Team India two years too late in arbitrating Shreyas Iyer as No.4
The Indian team management has been making mistakes aplenty and learning from them one at a time. But a more ideal scenario would’ve been shunning those evitable blunders. One of the major examples of this redundant case is Shreyas Iyer’s story, which has been - by all means - eventful.
Not necessarily positive, but definitely eventful.
After his IPL 2015 exploits, followed by a brilliant Ranji trophy season, Iyer broke into the international circuit in late 2017.
9, 88, 65, 18, 30, DNB. That’s all our main man got in the first spell of his ODI career, that started in December 2017. In the five innings that Iyer played, he smashed two fifties against Sri Lanka and South Africa, maintaining an average of 42 while scoring at a strike rate of 96.33.
February 16, 2018, playing at Centurion, was the last time the Mumbai batsman donned the Team India colours.
"I don’t feel anything from the inside these days. For me somehow it (national call-up) isn’t important. I am emotionless now. Someone comes, and says, I am in team, I am not in team, kuch farak nahi padhta (it doesn’t matter much)," Iyer had stated out of frustration.
And yet, Shreyas Iyer remained out of the radar of the selectors and that would go on for another 18 months. He was overlooked for the 2018 tour of England and the following Asia Cup as well. By the time India toured Australia and New Zealand, it was clear that Iyer wouldn’t get the nod for the 2019 World Cup. A huge prospect sent completely consigned to oblivion just like the Azor Ahai theory in Game of Thrones.
Be it for Mumbai in the major domestic tournaments or as captain of the Delhi Capitals franchise in the IPL, Iyer refused to stop delivering. While his performances never bowed due to the non-selection pressure and anxiety, there was an obvious underlying frustration that often surfaced in his interviews. “Even great talent needs opportunity,” said Iyer in an explicit indication to the selectors.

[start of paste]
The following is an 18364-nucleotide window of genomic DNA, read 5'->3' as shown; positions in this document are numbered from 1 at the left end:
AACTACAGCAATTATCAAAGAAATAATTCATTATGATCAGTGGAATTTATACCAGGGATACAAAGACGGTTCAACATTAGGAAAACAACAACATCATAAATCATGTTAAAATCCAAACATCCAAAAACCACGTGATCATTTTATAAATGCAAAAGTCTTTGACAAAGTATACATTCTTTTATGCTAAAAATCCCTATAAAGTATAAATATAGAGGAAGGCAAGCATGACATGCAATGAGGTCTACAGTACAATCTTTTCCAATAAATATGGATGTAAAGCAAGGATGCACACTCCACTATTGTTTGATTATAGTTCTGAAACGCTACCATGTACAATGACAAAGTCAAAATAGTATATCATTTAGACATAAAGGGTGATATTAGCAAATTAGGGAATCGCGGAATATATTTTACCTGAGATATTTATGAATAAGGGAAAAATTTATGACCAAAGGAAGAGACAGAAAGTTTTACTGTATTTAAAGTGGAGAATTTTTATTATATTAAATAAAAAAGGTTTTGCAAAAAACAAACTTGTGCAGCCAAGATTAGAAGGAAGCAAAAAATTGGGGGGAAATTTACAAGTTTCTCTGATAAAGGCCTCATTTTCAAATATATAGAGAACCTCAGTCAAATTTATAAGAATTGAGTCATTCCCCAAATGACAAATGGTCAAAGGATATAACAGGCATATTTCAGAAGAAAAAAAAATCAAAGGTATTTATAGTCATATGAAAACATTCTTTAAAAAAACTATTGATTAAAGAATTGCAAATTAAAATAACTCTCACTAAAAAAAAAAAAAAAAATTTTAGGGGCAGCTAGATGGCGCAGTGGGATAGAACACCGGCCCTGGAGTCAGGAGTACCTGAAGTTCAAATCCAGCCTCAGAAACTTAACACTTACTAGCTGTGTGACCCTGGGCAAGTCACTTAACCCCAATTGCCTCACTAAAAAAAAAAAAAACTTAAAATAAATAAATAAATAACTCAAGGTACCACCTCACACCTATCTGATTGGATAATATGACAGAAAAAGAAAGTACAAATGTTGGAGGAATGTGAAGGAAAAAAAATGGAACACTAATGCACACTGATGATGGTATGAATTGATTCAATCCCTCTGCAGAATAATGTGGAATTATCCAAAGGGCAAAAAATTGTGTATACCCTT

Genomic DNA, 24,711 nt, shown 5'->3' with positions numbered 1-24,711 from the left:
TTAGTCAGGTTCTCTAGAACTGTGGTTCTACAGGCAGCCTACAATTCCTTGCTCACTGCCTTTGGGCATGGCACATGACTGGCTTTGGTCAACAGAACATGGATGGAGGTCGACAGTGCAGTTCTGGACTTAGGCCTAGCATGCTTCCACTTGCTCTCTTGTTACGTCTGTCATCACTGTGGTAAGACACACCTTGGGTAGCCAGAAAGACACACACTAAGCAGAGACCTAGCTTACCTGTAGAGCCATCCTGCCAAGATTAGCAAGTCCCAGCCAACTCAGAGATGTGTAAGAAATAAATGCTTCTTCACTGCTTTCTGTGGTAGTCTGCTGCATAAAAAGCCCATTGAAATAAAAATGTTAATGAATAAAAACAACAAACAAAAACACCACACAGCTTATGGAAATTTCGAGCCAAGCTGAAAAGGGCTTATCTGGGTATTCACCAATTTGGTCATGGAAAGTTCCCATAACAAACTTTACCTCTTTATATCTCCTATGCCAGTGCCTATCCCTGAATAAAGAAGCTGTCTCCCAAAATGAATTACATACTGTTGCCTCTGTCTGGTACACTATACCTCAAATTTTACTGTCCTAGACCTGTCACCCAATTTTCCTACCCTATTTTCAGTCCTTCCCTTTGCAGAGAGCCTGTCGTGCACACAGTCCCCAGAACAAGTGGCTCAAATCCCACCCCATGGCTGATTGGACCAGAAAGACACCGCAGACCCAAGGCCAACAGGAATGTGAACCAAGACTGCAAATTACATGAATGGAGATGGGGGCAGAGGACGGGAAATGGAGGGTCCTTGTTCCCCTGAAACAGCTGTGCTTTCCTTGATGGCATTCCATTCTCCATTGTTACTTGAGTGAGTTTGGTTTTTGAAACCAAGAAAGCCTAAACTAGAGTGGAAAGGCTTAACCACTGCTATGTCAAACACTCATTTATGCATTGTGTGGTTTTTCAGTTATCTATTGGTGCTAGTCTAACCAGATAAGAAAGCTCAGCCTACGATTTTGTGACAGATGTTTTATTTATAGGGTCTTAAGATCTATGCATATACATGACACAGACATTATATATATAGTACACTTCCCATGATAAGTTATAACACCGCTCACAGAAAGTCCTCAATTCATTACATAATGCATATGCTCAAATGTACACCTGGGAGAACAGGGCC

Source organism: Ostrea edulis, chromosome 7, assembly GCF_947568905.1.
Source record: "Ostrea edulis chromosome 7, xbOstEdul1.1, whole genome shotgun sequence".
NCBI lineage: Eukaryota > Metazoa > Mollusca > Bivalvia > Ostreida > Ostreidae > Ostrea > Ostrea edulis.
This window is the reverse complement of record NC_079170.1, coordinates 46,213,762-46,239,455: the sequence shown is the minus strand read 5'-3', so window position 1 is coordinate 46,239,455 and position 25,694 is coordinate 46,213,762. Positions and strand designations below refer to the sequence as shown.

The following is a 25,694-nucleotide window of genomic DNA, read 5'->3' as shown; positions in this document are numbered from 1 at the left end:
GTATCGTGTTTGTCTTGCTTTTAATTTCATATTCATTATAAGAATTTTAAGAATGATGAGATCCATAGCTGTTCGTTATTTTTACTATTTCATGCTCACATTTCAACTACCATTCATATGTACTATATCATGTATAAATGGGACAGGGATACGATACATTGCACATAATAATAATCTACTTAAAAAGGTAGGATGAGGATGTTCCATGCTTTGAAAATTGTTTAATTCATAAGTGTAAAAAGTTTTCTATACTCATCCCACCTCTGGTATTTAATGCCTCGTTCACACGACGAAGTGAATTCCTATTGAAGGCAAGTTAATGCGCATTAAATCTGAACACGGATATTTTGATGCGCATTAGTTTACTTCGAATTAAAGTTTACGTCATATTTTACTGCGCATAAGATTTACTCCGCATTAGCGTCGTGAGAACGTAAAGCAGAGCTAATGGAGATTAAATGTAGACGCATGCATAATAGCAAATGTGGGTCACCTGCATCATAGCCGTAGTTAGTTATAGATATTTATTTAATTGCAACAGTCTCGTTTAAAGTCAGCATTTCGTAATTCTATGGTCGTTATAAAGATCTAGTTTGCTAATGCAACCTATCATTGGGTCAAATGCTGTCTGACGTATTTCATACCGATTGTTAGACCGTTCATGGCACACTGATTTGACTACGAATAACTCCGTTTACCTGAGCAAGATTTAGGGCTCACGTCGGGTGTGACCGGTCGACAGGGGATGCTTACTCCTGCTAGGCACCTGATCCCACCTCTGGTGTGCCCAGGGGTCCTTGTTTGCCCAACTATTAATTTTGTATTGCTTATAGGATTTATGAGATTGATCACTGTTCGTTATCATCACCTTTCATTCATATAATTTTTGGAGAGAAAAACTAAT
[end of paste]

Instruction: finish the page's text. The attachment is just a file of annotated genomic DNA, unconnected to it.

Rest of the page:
"Yeah, I felt that way. If there was some other player in place of me, he would have also felt disappointed. Your eventual goal is to play for your country. I was disappointed when I was dropped and didn't get fair enough chances," a disappointed Shreyas Iyer had lamented.
It’s ironic that India ignored Iyer for the simple fact that the team had not solved that middle-order conundrum at any point in those two years. Then started the experimentation phase for the No. 4 spot in the Indian ODI team with Ambati Rayudu, Dinesh Karthik, Vijay Shankar and Rishabh Pant auditioning for the position with none of them managing to seal the deal. MS Dhoni and Hardik Pandya, too, were often seen being promoted up the order.
Meanwhile, Iyer kept waiting for his chance to break into the international scene again. He was hopeful, and why wouldn’t he be. After all, he was incessantly scoring at the domestic level and was ready to bat at any position if and when given a chance.
"I back myself at any number. I am just waiting for my chance. I am doing really well in every tournament. I am enjoying my cricket and not thinking about the selection process. Selection is not in my hands. My job is to perform and I'm doing that. Anything can happen (in the future), you can get a random call from the selectors that you've been selected for the World Cup," revealed a hopeful Iyer.